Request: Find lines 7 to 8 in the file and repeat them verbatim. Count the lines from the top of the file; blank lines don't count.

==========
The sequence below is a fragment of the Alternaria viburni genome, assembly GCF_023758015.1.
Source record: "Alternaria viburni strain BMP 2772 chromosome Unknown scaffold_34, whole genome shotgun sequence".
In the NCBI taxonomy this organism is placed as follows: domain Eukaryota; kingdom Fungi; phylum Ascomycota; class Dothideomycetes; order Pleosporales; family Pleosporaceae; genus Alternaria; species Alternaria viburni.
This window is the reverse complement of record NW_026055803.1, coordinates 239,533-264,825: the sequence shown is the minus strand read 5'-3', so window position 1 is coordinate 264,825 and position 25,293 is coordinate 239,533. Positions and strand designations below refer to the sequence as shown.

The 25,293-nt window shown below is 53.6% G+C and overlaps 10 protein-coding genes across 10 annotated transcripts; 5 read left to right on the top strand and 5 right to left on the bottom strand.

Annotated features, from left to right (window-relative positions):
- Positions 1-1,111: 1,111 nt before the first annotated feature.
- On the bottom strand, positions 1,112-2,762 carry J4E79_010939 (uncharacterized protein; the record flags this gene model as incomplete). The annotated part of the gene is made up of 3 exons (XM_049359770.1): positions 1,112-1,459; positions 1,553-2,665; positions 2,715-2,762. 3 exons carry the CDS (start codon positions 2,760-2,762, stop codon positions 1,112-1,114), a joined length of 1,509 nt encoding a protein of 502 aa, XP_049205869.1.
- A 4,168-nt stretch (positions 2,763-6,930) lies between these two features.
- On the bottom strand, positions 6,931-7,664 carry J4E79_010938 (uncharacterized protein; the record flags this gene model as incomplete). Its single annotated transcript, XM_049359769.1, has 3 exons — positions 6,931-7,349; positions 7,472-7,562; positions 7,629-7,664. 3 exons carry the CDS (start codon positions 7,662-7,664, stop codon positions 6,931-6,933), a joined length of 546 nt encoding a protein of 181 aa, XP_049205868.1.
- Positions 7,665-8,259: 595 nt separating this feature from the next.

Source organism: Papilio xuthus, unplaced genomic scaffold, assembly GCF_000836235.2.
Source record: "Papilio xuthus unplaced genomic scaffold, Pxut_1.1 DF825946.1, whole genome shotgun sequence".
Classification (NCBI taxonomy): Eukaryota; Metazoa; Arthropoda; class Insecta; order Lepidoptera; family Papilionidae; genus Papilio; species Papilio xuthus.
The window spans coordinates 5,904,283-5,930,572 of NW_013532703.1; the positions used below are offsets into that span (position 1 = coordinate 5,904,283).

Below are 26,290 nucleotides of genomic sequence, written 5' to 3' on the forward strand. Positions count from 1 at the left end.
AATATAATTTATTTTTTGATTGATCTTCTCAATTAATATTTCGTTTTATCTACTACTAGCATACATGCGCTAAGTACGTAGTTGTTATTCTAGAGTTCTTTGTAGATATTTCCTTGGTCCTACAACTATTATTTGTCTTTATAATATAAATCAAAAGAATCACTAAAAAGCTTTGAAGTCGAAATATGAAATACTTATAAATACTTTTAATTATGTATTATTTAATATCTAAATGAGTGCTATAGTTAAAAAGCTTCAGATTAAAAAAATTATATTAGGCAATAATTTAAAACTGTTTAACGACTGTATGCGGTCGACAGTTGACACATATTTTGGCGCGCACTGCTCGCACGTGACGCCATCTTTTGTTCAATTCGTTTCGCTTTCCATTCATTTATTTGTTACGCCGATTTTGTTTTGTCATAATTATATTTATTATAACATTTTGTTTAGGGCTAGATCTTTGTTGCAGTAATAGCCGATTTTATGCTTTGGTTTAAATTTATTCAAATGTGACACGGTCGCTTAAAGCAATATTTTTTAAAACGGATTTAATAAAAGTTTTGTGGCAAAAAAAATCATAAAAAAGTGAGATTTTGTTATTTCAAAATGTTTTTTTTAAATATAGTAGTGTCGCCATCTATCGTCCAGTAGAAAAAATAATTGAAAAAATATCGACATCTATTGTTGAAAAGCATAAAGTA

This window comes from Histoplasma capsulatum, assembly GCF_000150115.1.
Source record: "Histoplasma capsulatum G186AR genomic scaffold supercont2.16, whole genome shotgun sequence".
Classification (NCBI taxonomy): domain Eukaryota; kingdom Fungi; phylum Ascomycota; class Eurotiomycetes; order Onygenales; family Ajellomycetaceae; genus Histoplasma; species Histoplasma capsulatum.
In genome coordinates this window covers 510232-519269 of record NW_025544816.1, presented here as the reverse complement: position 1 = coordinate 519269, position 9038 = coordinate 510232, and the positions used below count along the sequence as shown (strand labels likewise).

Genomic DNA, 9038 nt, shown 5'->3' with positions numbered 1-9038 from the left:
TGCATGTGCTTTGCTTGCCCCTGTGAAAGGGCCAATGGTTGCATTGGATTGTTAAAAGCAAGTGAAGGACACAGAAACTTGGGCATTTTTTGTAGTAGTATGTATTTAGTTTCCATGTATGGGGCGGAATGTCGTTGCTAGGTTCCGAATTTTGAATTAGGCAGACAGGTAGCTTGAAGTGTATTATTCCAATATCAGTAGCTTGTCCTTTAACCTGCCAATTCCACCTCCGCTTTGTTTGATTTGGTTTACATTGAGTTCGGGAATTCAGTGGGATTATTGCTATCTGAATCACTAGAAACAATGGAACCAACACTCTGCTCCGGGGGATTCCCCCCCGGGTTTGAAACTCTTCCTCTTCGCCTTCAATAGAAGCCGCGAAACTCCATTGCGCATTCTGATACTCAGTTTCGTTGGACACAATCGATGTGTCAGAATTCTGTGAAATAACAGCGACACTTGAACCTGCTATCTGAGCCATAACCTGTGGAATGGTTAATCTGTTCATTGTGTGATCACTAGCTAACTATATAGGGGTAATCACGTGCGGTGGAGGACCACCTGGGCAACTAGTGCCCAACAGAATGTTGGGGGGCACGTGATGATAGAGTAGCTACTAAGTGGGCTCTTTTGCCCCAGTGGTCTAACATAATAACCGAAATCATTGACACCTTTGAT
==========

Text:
- Positions 1-1,111: 1,111 nt before the first annotated feature.
- On the bottom strand, positions 1,112-2,762 carry J4E79_010939 (uncharacterized protein; the record flags this gene model as incomplete). The annotated part of the gene is made up of 3 exons (XM_049359770.1): positions 1,112-1,459; positions 1,553-2,665; positions 2,715-2,762. 3 exons carry the CDS (start codon positions 2,760-2,762, stop codon positions 1,112-1,114), a joined length of 1,509 nt encoding a protein of 502 aa, XP_049205869.1.